Tuesday 25 September 2012

[WIP] Japanese Chrysanthemum

Taking longer time than I thought before. I've already started painting the Japanese Chrysanthemum in my spare time for these 2 -3 days and seem it won't be finished soon.

The red mixes were Permanent Rose, Opera Rose, Quinacridone Red, Cadmium Yellow Pale and a lil amount of French Ultramarine.
Previous post: The Sketch

Sunday 23 September 2012

[TIPS] Chrysanthemum: A Touch of Dry Brush

Wet in wet and glazing are watercolour techniques I use the most, but sometimes an object requires a different technique. This Chrysanthemum flower has hard edged/ broken pattern with striking colour on each petal. For it, I need a touch of dry brush technique.

Dry brush is the opposite technique to 'wet in wet'. It involves more pigment, less water and a completely dry paper.

My tips:
1. Make sure the paper and the background colours completely dry.
2. Make a fairly dark mix with just a little water.
3. Load the brush and use kitchen roll/ tissue paper to remove excess fluid.
4. Flatten the end of the brush to separate its hairs slightly.
5. Drag the brush along the area you want then gently lift it off before the end.
6. To have a fully patterned petal's tip, use paper or masking fluid to cover white paper.
7. Establish the wanted effect (e.g. scratchy look) on other paper. It is good to exercise a just pressure and dryness. Once you get what you want, work on the actual piece.

Saturday 22 September 2012

[TIPS] Taking Care of Watercolour Brushes from Rosemary

A few month ago NSBA got a special guest, Rosemary, a brush maker with 30 years of experience. She demonstrated how to create rounded, flat and fans shape Kolinsky Sable brushes. She also pointed out various forms of brush that I saw for the first time, the sword lines, triangular point, comber, 'tadpole'/ extended point brushes, and some more. Everything was done manually, including how to make the strongest sable hair in the middle of the brush and how to get the tip of the brush taper. A very interesting demonstration.

Later Rosemary shared some tips on taking care of watercolour brushes. I didn't make a note of all of them, but I keep some relevant tips for my self:

Always clean brushes thoroughly after each painting session. For Kolinsky or Sable, rinse in cold water. Remove as much moisture as possible with kitchen roll and reshape before storing.

2. To prevent brush's handle from loosening/ cracking, try to keep handles dry when you dip the brush head into water. Only wet the ferrule.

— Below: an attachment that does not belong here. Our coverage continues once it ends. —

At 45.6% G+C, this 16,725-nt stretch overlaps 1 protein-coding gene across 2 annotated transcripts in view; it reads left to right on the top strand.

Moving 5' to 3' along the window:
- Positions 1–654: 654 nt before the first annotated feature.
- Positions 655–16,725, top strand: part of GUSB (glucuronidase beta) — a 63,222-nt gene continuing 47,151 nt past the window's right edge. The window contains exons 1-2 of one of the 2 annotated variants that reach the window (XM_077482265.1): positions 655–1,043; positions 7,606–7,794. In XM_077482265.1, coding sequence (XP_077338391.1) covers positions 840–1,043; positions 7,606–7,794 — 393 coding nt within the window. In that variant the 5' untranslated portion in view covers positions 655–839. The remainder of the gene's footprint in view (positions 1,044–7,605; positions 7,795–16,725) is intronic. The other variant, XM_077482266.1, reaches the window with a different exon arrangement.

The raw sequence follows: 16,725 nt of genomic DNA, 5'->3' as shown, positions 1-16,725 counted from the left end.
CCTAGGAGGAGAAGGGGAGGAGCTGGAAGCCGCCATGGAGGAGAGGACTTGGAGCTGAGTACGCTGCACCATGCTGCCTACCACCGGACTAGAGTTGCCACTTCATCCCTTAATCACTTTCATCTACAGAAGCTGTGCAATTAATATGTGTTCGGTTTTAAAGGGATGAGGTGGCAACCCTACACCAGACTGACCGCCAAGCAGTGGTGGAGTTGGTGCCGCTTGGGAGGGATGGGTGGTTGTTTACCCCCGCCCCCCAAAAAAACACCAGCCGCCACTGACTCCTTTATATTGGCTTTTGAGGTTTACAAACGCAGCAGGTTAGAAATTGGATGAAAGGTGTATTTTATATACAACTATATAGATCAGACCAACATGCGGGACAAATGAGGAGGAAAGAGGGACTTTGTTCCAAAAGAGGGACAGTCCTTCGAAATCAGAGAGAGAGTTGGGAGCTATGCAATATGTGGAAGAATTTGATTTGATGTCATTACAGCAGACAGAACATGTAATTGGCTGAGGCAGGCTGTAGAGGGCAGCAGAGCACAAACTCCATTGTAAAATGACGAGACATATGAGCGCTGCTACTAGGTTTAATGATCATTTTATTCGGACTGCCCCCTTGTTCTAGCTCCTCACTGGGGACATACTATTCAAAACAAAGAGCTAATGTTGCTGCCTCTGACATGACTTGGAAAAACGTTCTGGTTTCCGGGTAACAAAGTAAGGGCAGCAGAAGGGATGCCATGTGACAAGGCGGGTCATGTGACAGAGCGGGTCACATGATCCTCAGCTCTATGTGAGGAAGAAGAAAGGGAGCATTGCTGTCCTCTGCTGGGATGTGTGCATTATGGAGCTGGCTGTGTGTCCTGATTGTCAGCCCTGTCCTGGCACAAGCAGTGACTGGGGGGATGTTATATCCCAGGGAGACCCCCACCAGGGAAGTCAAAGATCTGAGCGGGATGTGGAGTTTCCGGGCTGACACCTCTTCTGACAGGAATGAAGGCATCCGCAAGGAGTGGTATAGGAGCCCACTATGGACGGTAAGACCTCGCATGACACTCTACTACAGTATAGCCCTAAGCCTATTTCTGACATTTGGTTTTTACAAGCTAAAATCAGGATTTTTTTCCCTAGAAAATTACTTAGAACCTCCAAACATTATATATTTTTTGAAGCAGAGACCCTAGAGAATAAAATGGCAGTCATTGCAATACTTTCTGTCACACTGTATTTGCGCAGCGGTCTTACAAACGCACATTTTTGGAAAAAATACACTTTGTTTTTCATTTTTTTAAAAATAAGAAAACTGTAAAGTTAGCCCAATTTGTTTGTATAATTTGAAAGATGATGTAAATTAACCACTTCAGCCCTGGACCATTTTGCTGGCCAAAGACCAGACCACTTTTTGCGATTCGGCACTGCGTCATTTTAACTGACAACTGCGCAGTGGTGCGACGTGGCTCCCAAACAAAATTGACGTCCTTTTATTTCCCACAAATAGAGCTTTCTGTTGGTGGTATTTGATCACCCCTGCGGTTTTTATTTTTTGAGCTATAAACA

3 Expensive/ perfect pointy brushes shouldn't be used to mix the paints.

4. Another special treatment is to recondition your sables as you would your own hair! Once a year, take ordinary hair conditioner and apply just one or two drops to the heads allowing to soak, then rinse well before storing again.

I also ask what to do to repair a bent synthetic (nylon) brush, she said to dip it in boiled water for about 2 seconds, reshape the head and let it dry naturally. Warning! It was for synthetic brushes only, never do it to natural Kolinsky/ Sable brushes.

Sunday 16 September 2012

[WIP] Japanese Chrysanthemum

Autumn is coming and I just met its lovely and delicate flower, Japanese Crysanthemum. Just settled down the sketch, I hope I will have time to paint on it soon.

Saturday 15 September 2012

Oriental Poppies: Zoom it in!

Yesterday I read Mattias's blog and found a feature to see the details of his work. Very cool! I made it for my Oriental Poppies.

Just ZOOM in on it to see the details :)

P.S. I don't have to share a huge file to let anyone enjoy my work with all the details anymore. What I need to do is just keeping the big file in a dropbox folder in my computer (or flickr, or any server you like) then giving the link to Zoom it will do the rest and you can share your work excellently. Enjoy! :)

Sunday 9 September 2012

Pebeo | Winsor&Newton Masking Fluid

A few years ago, I won't have many options for watercolour papers or medium in Indonesia as I have now in the UK, such as masking fluid, a latex-rubber fluid that is applied to retain the white watercolour paper or wash underneath. I used to know only Winsor & Newton art masking fluid.

Since I start practising botanical art which often requires delicate details and sometimes a very tiny area to preserve, I made a time to browse a better option for masking. I found Pebeo drawing gum and I am happy I did it!

I like that Pebeo is significantly coloured (grey). It is nice to easily see where the masking is already applied. I love that Pebeo is thinner or more liquid than W&N masking fluid, so it is easy for making sharp edges and reaching the paper's deep texture quickly. I'm also fond of Pebeo for lasting a long time and not making solid gum on the bottle's neck and cap when not in use. I like that the cap is also easier to open than W&N.

I haven't tried other brands yet. I heard about other masking fluids whose bottle has a special nib so I don't need a brush and just gently squeeze the bottle to apply the masking. I may tried them later but for now, I am happy with what I've had. I never be worried about paper tearing or brush clogging as long as the masking fluid used appropriately. Read more tips HERE.

Comparison of the colour. Using dip/ ruling pen will give thicker masking and so darker colour than using a brush. Since I use brushes more often, I prefer the grey Pebeo that is easily seen on white paper.

Comparison of the thickness. I can't show you well the significant difference of thickness between Pebeo and W&N masking fluid but it was easier for me to move the brush/dip pen with Pebeo than W&N masking fluid. You can see the the branch silhouette in left painting has longer and steadier strokes.

Comparison of the sharp/clean edges. I love that the anthers of flower in the left image have sharper and rounder edges than the right one.